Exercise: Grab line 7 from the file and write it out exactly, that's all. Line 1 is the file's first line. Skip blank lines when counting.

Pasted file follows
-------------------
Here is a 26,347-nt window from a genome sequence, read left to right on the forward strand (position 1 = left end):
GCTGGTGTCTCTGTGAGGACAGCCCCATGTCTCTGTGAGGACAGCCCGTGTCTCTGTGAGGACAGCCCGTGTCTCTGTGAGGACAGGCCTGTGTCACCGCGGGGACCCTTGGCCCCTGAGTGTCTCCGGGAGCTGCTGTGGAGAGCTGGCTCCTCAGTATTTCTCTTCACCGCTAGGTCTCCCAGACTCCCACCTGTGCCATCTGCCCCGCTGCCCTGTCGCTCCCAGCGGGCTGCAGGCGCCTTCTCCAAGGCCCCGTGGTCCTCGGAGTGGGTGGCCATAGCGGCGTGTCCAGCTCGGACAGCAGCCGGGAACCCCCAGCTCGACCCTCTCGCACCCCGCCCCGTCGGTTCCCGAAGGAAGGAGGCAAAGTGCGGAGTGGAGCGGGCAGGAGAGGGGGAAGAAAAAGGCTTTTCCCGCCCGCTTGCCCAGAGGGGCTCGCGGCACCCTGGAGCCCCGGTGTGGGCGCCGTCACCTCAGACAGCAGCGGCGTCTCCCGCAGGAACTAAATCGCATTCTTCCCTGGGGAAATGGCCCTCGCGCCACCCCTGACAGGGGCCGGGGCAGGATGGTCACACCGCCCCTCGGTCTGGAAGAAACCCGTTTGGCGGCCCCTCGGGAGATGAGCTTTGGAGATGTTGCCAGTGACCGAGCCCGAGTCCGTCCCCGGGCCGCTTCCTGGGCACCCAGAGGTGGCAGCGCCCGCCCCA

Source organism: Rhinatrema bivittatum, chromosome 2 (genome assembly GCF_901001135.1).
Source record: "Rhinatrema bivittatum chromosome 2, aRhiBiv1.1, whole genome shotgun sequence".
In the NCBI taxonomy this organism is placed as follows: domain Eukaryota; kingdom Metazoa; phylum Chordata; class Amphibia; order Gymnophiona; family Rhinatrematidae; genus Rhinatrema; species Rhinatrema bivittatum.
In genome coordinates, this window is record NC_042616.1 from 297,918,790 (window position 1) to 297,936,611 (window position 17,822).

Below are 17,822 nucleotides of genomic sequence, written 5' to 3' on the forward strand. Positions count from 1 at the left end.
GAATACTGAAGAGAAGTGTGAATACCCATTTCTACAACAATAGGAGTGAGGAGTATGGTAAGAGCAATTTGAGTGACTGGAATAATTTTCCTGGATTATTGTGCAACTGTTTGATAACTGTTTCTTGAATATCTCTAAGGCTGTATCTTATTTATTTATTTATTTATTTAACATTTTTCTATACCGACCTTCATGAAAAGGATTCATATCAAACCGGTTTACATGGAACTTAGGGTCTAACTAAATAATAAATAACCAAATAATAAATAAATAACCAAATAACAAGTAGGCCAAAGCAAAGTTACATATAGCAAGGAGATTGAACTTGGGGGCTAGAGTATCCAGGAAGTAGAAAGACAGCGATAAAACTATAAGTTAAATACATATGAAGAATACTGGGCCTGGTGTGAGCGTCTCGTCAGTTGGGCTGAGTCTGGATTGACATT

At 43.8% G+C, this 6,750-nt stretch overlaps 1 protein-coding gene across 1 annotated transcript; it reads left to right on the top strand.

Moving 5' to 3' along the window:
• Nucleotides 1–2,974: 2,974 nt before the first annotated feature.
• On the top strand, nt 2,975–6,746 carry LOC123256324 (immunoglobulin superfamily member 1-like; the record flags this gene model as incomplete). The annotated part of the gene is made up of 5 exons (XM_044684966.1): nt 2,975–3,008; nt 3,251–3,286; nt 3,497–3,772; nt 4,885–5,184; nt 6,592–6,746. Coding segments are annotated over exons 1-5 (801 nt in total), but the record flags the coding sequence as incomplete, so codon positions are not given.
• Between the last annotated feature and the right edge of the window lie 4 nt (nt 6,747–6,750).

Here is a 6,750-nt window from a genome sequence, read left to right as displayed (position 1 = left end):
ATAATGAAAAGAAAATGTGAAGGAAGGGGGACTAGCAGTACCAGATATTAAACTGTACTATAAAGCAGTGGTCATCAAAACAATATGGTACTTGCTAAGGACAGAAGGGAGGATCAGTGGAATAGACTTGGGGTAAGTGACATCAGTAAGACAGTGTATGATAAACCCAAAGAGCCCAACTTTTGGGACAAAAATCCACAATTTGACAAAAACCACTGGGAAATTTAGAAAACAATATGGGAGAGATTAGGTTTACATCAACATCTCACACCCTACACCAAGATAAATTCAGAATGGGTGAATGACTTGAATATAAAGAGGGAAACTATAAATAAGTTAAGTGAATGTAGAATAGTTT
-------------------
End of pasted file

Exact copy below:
Below are 17,822 nucleotides of genomic sequence, written 5' to 3' on the forward strand. Positions count from 1 at the left end.